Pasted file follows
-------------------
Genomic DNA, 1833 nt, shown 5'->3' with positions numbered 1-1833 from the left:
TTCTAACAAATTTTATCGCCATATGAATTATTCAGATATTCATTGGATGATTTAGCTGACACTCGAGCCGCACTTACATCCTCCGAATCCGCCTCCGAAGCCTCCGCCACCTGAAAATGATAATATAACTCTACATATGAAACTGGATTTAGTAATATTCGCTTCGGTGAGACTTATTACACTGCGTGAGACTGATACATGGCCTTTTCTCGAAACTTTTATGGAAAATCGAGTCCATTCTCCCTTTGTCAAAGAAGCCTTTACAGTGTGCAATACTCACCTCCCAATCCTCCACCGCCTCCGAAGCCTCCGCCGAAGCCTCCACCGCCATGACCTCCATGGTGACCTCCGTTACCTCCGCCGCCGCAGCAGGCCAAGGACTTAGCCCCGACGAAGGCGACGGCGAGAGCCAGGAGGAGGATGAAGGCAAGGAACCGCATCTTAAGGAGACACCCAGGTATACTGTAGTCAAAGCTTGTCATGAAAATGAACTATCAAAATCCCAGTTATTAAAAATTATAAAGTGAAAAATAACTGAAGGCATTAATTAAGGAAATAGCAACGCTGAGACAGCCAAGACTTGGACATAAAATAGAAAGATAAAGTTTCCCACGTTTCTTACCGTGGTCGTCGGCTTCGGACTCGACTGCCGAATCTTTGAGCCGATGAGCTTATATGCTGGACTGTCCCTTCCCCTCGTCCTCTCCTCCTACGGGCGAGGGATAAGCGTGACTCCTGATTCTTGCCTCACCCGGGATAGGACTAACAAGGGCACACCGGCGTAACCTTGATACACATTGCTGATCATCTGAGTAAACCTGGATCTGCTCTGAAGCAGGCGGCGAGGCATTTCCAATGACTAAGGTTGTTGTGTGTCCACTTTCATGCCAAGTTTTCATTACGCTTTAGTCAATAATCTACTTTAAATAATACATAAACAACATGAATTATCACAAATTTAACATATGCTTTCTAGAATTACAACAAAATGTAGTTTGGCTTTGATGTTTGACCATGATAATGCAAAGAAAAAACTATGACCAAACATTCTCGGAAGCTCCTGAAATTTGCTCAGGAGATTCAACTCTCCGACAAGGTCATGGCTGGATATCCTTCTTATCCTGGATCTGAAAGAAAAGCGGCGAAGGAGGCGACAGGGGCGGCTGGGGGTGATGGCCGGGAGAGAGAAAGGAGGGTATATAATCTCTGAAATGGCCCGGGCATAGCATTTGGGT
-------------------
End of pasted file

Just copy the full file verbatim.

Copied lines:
Genomic DNA, 1833 nt, shown 5'->3' with positions numbered 1-1833 from the left:
TTCTAACAAATTTTATCGCCATATGAATTATTCAGATATTCATTGGATGATTTAGCTGACACTCGAGCCGCACTTACATCCTCCGAATCCGCCTCCGAAGCCTCCGCCACCTGAAAATGATAATATAACTCTACATATGAAACTGGATTTAGTAATATTCGCTTCGGTGAGACTTATTACACTGCGTGAGACTGATACATGGCCTTTTCTCGAAACTTTTATGGAAAATCGAGTCCATTCTCCCTTTGTCAAAGAAGCCTTTACAGTGTGCAATACTCACCTCCCAATCCTCCACCGCCTCCGAAGCCTCCGCCGAAGCCTCCACCGCCATGACCTCCATGGTGACCTCCGTTACCTCCGCCGCCGCAGCAGGCCAAGGACTTAGCCCCGACGAAGGCGACGGCGAGAGCCAGGAGGAGGATGAAGGCAAGGAACCGCATCTTAAGGAGACACCCAGGTATACTGTAGTCAAAGCTTGTCATGAAAATGAACTATCAAAATCCCAGTTATTAAAAATTATAAAGTGAAAAATAACTGAAGGCATTAATTAAGGAAATAGCAACGCTGAGACAGCCAAGACTTGGACATAAAATAGAAAGATAAAGTTTCCCACGTTTCTTACCGTGGTCGTCGGCTTCGGACTCGACTGCCGAATCTTTGAGCCGATGAGCTTATATGCTGGACTGTCCCTTCCCCTCGTCCTCTCCTCCTACGGGCGAGGGATAAGCGTGACTCCTGATTCTTGCCTCACCCGGGATAGGACTAACAAGGGCACACCGGCGTAACCTTGATACACATTGCTGATCATCTGAGTAAACCTGGATCTGCTCTGAAGCAGGCGGCGAGGCATTTCCAATGACTAAGGTTGTTGTGTGTCCACTTTCATGCCAAGTTTTCATTACGCTTTAGTCAATAATCTACTTTAAATAATACATAAACAACATGAATTATCACAAATTTAACATATGCTTTCTAGAATTACAACAAAATGTAGTTTGGCTTTGATGTTTGACCATGATAATGCAAAGAAAAAACTATGACCAAACATTCTCGGAAGCTCCTGAAATTTGCTCAGGAGATTCAACTCTCCGACAAGGTCATGGCTGGATATCCTTCTTATCCTGGATCTGAAAGAAAAGCGGCGAAGGAGGCGACAGGGGCGGCTGGGGGTGATGGCCGGGAGAGAGAAAGGAGGGTATATAATCTCTGAAATGGCCCGGGCATAGCATTTGGGT